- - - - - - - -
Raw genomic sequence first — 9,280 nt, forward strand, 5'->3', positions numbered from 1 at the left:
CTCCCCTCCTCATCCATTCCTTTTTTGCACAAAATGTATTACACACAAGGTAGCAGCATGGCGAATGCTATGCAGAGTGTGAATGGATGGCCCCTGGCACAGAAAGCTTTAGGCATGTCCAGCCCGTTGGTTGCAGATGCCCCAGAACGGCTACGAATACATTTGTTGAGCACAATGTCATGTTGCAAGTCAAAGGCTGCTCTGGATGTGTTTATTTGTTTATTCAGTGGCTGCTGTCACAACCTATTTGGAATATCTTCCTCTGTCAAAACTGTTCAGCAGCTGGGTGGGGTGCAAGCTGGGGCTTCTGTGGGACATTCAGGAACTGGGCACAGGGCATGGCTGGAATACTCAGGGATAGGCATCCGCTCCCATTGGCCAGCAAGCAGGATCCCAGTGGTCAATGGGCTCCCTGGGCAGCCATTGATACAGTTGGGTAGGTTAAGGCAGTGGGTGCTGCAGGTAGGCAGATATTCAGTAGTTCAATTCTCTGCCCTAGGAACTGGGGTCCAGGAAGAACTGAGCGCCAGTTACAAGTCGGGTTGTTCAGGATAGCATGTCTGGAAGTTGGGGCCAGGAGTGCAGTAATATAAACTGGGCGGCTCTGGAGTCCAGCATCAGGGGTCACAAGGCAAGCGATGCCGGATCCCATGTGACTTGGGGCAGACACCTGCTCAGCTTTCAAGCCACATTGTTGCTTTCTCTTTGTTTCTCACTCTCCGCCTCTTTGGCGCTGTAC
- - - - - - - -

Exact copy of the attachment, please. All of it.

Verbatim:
Raw genomic sequence first — 9,280 nt, forward strand, 5'->3', positions numbered from 1 at the left:
CTCCCCTCCTCATCCATTCCTTTTTTGCACAAAATGTATTACACACAAGGTAGCAGCATGGCGAATGCTATGCAGAGTGTGAATGGATGGCCCCTGGCACAGAAAGCTTTAGGCATGTCCAGCCCGTTGGTTGCAGATGCCCCAGAACGGCTACGAATACATTTGTTGAGCACAATGTCATGTTGCAAGTCAAAGGCTGCTCTGGATGTGTTTATTTGTTTATTCAGTGGCTGCTGTCACAACCTATTTGGAATATCTTCCTCTGTCAAAACTGTTCAGCAGCTGGGTGGGGTGCAAGCTGGGGCTTCTGTGGGACATTCAGGAACTGGGCACAGGGCATGGCTGGAATACTCAGGGATAGGCATCCGCTCCCATTGGCCAGCAAGCAGGATCCCAGTGGTCAATGGGCTCCCTGGGCAGCCATTGATACAGTTGGGTAGGTTAAGGCAGTGGGTGCTGCAGGTAGGCAGATATTCAGTAGTTCAATTCTCTGCCCTAGGAACTGGGGTCCAGGAAGAACTGAGCGCCAGTTACAAGTCGGGTTGTTCAGGATAGCATGTCTGGAAGTTGGGGCCAGGAGTGCAGTAATATAAACTGGGCGGCTCTGGAGTCCAGCATCAGGGGTCACAAGGCAAGCGATGCCGGATCCCATGTGACTTGGGGCAGACACCTGCTCAGCTTTCAAGCCACATTGTTGCTTTCTCTTTGTTTCTCACTCTCCGCCTCTTTGGCGCTGTAC